Analysis of museum records dating back to 1848 shows that climate change threatens flower pollination, on which the large majority of the world’s food production depends.
The research focused on the early spider orchid and the miner bee. The orchid depends on the bee for pollination, but the two “have become increasingly out of sync as spring temperatures rise due to global warming,” The Guardian reports.
The research, published last month in the journal Current Biology, provides “the first clear example, supported by long-term data, of the potential for climate change to disrupt critical [pollination] relationships between species,” said Dr. Karen Robbirt, of the Royal Botanic Gardens, Kew and the University of East Anglia.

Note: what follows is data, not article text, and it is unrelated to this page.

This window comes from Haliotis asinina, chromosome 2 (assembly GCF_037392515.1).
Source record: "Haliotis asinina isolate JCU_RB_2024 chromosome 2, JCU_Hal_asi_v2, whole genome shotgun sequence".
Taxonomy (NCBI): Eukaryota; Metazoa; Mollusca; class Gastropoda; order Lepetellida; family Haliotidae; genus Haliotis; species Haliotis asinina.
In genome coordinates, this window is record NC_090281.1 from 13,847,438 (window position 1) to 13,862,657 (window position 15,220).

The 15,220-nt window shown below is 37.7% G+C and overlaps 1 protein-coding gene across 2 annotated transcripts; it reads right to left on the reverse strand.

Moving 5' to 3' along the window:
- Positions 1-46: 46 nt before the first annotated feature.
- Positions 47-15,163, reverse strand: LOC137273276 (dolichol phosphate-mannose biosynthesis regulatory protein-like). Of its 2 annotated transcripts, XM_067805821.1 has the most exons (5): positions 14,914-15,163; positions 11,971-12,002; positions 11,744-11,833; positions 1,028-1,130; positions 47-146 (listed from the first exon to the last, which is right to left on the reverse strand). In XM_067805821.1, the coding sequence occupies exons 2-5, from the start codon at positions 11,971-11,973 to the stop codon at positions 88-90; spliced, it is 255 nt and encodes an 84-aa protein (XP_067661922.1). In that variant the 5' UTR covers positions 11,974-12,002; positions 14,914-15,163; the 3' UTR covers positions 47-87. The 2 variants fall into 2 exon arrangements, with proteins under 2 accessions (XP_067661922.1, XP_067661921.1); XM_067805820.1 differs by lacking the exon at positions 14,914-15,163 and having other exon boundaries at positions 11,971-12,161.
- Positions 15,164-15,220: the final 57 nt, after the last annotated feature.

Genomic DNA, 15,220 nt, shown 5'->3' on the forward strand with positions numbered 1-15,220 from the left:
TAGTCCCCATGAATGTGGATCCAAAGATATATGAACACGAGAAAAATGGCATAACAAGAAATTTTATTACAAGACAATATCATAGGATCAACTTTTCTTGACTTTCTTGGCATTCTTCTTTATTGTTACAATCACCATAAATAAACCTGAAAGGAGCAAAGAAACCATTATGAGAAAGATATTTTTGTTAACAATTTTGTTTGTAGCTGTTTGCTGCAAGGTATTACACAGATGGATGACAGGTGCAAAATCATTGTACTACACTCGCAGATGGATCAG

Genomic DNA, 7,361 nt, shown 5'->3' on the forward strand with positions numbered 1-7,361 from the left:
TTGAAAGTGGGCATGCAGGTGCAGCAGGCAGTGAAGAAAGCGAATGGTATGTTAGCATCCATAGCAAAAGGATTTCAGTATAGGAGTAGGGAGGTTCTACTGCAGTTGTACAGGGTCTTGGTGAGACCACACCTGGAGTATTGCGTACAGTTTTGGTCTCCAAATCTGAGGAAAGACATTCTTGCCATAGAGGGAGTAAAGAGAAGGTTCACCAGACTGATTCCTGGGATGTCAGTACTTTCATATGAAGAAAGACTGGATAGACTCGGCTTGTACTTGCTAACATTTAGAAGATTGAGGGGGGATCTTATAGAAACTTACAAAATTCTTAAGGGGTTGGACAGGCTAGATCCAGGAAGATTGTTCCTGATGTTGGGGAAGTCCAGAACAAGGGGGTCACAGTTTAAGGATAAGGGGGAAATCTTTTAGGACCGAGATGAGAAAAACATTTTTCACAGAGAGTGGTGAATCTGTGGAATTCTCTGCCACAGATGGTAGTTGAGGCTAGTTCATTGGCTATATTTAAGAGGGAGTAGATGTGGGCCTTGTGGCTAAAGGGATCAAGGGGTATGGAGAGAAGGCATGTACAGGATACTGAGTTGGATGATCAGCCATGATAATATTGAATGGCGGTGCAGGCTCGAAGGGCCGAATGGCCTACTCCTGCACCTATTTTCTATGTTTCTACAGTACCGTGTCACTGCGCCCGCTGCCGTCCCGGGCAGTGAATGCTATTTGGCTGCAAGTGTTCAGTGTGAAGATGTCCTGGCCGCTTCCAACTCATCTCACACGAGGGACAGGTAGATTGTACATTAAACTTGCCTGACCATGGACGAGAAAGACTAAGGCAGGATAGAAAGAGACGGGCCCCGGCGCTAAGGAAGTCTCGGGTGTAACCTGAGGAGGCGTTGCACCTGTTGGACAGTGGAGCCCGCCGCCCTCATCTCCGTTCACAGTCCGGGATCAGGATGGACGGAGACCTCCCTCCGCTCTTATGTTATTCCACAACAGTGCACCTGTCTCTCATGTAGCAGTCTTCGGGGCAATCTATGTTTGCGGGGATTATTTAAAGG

Three-quarters of food crops rely on pollination, but “there will be progressive disruption of pollination systems with climatic warming, which could lead to the breakdown of co-evolved interactions between species,” said Prof. Anthony Davy, another study team member from East Anglia. (h/t to Environmental News Bits)